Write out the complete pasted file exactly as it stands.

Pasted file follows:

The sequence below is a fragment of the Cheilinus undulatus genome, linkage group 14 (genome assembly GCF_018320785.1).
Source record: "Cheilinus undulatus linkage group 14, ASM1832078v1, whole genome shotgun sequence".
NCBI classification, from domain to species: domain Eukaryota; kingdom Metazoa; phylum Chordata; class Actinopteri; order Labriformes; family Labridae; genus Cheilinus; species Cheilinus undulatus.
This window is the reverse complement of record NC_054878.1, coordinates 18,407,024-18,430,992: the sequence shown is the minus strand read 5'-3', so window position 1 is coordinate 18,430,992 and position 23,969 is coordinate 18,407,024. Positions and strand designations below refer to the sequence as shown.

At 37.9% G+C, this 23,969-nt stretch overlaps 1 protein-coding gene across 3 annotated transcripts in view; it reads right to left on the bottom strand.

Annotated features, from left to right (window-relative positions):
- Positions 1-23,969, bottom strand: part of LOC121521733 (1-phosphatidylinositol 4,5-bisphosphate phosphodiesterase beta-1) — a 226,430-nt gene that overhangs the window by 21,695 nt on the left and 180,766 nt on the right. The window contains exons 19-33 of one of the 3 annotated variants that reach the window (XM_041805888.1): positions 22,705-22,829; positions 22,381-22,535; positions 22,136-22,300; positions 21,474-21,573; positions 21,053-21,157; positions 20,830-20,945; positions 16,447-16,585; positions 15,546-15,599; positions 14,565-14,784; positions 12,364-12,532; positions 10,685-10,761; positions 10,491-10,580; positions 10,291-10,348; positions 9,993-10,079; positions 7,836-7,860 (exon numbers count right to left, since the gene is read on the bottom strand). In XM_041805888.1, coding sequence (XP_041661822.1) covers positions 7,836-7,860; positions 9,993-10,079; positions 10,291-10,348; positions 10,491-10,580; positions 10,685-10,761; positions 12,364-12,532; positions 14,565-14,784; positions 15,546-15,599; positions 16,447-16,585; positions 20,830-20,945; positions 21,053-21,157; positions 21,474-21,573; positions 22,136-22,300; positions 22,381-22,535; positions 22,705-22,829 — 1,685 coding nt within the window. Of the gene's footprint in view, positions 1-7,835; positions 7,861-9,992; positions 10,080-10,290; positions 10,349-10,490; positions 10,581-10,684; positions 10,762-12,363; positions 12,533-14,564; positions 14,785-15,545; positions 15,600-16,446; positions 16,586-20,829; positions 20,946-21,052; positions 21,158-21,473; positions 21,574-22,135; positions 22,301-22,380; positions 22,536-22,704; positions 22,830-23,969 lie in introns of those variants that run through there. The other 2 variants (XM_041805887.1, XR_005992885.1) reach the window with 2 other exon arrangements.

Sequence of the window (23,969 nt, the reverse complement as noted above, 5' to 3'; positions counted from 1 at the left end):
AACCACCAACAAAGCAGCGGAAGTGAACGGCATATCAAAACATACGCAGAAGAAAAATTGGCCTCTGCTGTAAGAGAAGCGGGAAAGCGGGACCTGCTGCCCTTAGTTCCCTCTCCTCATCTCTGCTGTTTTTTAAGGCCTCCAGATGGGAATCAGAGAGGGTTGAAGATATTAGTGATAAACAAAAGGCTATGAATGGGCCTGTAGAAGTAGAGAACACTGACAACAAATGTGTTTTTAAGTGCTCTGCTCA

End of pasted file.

The sequence below is a fragment of the Cheilinus undulatus genome, linkage group 14 (genome assembly GCF_018320785.1).
Source record: "Cheilinus undulatus linkage group 14, ASM1832078v1, whole genome shotgun sequence".
NCBI classification, from domain to species: domain Eukaryota; kingdom Metazoa; phylum Chordata; class Actinopteri; order Labriformes; family Labridae; genus Cheilinus; species Cheilinus undulatus.
This window is the reverse complement of record NC_054878.1, coordinates 18,407,024-18,430,992: the sequence shown is the minus strand read 5'-3', so window position 1 is coordinate 18,430,992 and position 23,969 is coordinate 18,407,024. Positions and strand designations below refer to the sequence as shown.

At 37.9% G+C, this 23,969-nt stretch overlaps 1 protein-coding gene across 3 annotated transcripts in view; it reads right to left on the bottom strand.

Annotated features, from left to right (window-relative positions):
- Positions 1-23,969, bottom strand: part of LOC121521733 (1-phosphatidylinositol 4,5-bisphosphate phosphodiesterase beta-1) — a 226,430-nt gene that overhangs the window by 21,695 nt on the left and 180,766 nt on the right. The window contains exons 19-33 of one of the 3 annotated variants that reach the window (XM_041805888.1): positions 22,705-22,829; positions 22,381-22,535; positions 22,136-22,300; positions 21,474-21,573; positions 21,053-21,157; positions 20,830-20,945; positions 16,447-16,585; positions 15,546-15,599; positions 14,565-14,784; positions 12,364-12,532; positions 10,685-10,761; positions 10,491-10,580; positions 10,291-10,348; positions 9,993-10,079; positions 7,836-7,860 (exon numbers count right to left, since the gene is read on the bottom strand). In XM_041805888.1, coding sequence (XP_041661822.1) covers positions 7,836-7,860; positions 9,993-10,079; positions 10,291-10,348; positions 10,491-10,580; positions 10,685-10,761; positions 12,364-12,532; positions 14,565-14,784; positions 15,546-15,599; positions 16,447-16,585; positions 20,830-20,945; positions 21,053-21,157; positions 21,474-21,573; positions 22,136-22,300; positions 22,381-22,535; positions 22,705-22,829 — 1,685 coding nt within the window. Of the gene's footprint in view, positions 1-7,835; positions 7,861-9,992; positions 10,080-10,290; positions 10,349-10,490; positions 10,581-10,684; positions 10,762-12,363; positions 12,533-14,564; positions 14,785-15,545; positions 15,600-16,446; positions 16,586-20,829; positions 20,946-21,052; positions 21,158-21,473; positions 21,574-22,135; positions 22,301-22,380; positions 22,536-22,704; positions 22,830-23,969 lie in introns of those variants that run through there. The other 2 variants (XM_041805887.1, XR_005992885.1) reach the window with 2 other exon arrangements.

Sequence of the window (23,969 nt, the reverse complement as noted above, 5' to 3'; positions counted from 1 at the left end):
AACCACCAACAAAGCAGCGGAAGTGAACGGCATATCAAAACATACGCAGAAGAAAAATTGGCCTCTGCTGTAAGAGAAGCGGGAAAGCGGGACCTGCTGCCCTTAGTTCCCTCTCCTCATCTCTGCTGTTTTTTAAGGCCTCCAGATGGGAATCAGAGAGGGTTGAAGATATTAGTGATAAACAAAAGGCTATGAATGGGCCTGTAGAAGTAGAGAACACTGACAACAAATGTGTTTTTAAGTGCTCTGCTCA